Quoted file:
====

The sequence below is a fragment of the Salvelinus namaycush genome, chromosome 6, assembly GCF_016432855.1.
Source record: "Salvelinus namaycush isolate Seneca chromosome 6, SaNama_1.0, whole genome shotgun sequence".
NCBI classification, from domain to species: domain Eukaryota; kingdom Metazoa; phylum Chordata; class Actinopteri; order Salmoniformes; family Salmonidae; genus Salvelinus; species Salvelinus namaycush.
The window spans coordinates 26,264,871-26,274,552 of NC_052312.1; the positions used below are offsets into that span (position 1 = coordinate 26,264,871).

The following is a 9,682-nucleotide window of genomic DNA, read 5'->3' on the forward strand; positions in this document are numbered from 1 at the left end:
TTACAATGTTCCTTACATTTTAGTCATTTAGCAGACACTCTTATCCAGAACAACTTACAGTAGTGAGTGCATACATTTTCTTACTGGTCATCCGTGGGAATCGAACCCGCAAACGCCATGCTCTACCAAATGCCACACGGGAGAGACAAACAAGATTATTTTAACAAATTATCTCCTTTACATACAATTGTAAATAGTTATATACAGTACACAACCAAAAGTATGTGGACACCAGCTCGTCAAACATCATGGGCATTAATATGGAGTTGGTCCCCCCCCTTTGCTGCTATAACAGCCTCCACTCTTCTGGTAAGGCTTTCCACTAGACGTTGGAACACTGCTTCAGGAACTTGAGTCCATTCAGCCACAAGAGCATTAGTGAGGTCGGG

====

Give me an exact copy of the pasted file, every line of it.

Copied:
The sequence below is a fragment of the Salvelinus namaycush genome, chromosome 6, assembly GCF_016432855.1.
Source record: "Salvelinus namaycush isolate Seneca chromosome 6, SaNama_1.0, whole genome shotgun sequence".
NCBI classification, from domain to species: domain Eukaryota; kingdom Metazoa; phylum Chordata; class Actinopteri; order Salmoniformes; family Salmonidae; genus Salvelinus; species Salvelinus namaycush.
The window spans coordinates 26,264,871-26,274,552 of NC_052312.1; the positions used below are offsets into that span (position 1 = coordinate 26,264,871).

The following is a 9,682-nucleotide window of genomic DNA, read 5'->3' on the forward strand; positions in this document are numbered from 1 at the left end:
TTACAATGTTCCTTACATTTTAGTCATTTAGCAGACACTCTTATCCAGAACAACTTACAGTAGTGAGTGCATACATTTTCTTACTGGTCATCCGTGGGAATCGAACCCGCAAACGCCATGCTCTACCAAATGCCACACGGGAGAGACAAACAAGATTATTTTAACAAATTATCTCCTTTACATACAATTGTAAATAGTTATATACAGTACACAACCAAAAGTATGTGGACACCAGCTCGTCAAACATCATGGGCATTAATATGGAGTTGGTCCCCCCCCTTTGCTGCTATAACAGCCTCCACTCTTCTGGTAAGGCTTTCCACTAGACGTTGGAACACTGCTTCAGGAACTTGAGTCCATTCAGCCACAAGAGCATTAGTGAGGTCGGG